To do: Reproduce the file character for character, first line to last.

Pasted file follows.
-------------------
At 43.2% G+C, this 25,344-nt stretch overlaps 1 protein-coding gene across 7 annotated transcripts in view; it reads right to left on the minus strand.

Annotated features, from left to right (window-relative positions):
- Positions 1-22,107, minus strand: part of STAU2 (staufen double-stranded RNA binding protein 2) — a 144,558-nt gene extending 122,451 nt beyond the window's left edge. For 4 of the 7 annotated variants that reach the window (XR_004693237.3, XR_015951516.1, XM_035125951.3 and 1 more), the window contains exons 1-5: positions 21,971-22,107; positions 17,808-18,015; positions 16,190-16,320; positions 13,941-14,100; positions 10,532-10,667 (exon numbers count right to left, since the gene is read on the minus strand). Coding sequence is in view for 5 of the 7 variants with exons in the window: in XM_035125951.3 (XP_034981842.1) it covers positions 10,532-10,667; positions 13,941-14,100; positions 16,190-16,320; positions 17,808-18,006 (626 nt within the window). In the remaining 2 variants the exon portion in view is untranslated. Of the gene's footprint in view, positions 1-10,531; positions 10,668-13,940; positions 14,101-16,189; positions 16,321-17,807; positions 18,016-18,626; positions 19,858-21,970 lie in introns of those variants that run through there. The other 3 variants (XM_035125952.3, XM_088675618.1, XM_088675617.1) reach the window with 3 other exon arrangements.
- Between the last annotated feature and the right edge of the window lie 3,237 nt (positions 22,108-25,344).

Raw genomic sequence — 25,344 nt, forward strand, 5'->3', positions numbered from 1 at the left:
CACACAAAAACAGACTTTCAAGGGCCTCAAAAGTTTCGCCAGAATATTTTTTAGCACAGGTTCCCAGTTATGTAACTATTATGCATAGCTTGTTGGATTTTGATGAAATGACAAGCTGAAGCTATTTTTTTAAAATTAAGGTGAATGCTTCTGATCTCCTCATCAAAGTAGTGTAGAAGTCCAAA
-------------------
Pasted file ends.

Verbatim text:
At 43.2% G+C, this 25,344-nt stretch overlaps 1 protein-coding gene across 7 annotated transcripts in view; it reads right to left on the minus strand.

Annotated features, from left to right (window-relative positions):
- Positions 1-22,107, minus strand: part of STAU2 (staufen double-stranded RNA binding protein 2) — a 144,558-nt gene extending 122,451 nt beyond the window's left edge. For 4 of the 7 annotated variants that reach the window (XR_004693237.3, XR_015951516.1, XM_035125951.3 and 1 more), the window contains exons 1-5: positions 21,971-22,107; positions 17,808-18,015; positions 16,190-16,320; positions 13,941-14,100; positions 10,532-10,667 (exon numbers count right to left, since the gene is read on the minus strand). Coding sequence is in view for 5 of the 7 variants with exons in the window: in XM_035125951.3 (XP_034981842.1) it covers positions 10,532-10,667; positions 13,941-14,100; positions 16,190-16,320; positions 17,808-18,006 (626 nt within the window). In the remaining 2 variants the exon portion in view is untranslated. Of the gene's footprint in view, positions 1-10,531; positions 10,668-13,940; positions 14,101-16,189; positions 16,321-17,807; positions 18,016-18,626; positions 19,858-21,970 lie in introns of those variants that run through there. The other 3 variants (XM_035125952.3, XM_088675618.1, XM_088675617.1) reach the window with 3 other exon arrangements.
- Between the last annotated feature and the right edge of the window lie 3,237 nt (positions 22,108-25,344).

Raw genomic sequence — 25,344 nt, forward strand, 5'->3', positions numbered from 1 at the left:
CACACAAAAACAGACTTTCAAGGGCCTCAAAAGTTTCGCCAGAATATTTTTTAGCACAGGTTCCCAGTTATGTAACTATTATGCATAGCTTGTTGGATTTTGATGAAATGACAAGCTGAAGCTATTTTTTTAAAATTAAGGTGAATGCTTCTGATCTCCTCATCAAAGTAGTGTAGAAGTCCAAA